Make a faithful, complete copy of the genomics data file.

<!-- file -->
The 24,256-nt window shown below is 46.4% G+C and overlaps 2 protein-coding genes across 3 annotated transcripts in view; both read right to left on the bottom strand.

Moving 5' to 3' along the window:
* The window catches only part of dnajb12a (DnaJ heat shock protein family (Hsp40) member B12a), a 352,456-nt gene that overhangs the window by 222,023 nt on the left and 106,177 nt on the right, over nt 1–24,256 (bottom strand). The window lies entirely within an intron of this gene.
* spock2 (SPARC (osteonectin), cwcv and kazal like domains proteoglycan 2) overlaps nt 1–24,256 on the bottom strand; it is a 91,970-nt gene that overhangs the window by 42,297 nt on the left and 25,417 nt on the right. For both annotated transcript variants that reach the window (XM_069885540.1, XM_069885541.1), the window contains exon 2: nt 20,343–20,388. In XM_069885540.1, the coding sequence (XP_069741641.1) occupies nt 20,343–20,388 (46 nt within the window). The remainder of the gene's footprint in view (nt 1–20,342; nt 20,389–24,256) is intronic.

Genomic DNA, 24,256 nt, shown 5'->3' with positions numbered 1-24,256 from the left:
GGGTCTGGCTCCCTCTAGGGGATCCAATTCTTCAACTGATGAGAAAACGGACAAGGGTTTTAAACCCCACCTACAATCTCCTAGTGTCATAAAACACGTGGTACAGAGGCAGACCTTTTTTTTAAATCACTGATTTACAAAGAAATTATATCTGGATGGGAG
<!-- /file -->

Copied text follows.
The 24,256-nt window shown below is 46.4% G+C and overlaps 2 protein-coding genes across 3 annotated transcripts in view; both read right to left on the bottom strand.

Moving 5' to 3' along the window:
* The window catches only part of dnajb12a (DnaJ heat shock protein family (Hsp40) member B12a), a 352,456-nt gene that overhangs the window by 222,023 nt on the left and 106,177 nt on the right, over nt 1–24,256 (bottom strand). The window lies entirely within an intron of this gene.
* spock2 (SPARC (osteonectin), cwcv and kazal like domains proteoglycan 2) overlaps nt 1–24,256 on the bottom strand; it is a 91,970-nt gene that overhangs the window by 42,297 nt on the left and 25,417 nt on the right. For both annotated transcript variants that reach the window (XM_069885540.1, XM_069885541.1), the window contains exon 2: nt 20,343–20,388. In XM_069885540.1, the coding sequence (XP_069741641.1) occupies nt 20,343–20,388 (46 nt within the window). The remainder of the gene's footprint in view (nt 1–20,342; nt 20,389–24,256) is intronic.

Genomic DNA, 24,256 nt, shown 5'->3' with positions numbered 1-24,256 from the left:
GGGTCTGGCTCCCTCTAGGGGATCCAATTCTTCAACTGATGAGAAAACGGACAAGGGTTTTAAACCCCACCTACAATCTCCTAGTGTCATAAAACACGTGGTACAGAGGCAGACCTTTTTTTTAAATCACTGATTTACAAAGAAATTATATCTGGATGGGAG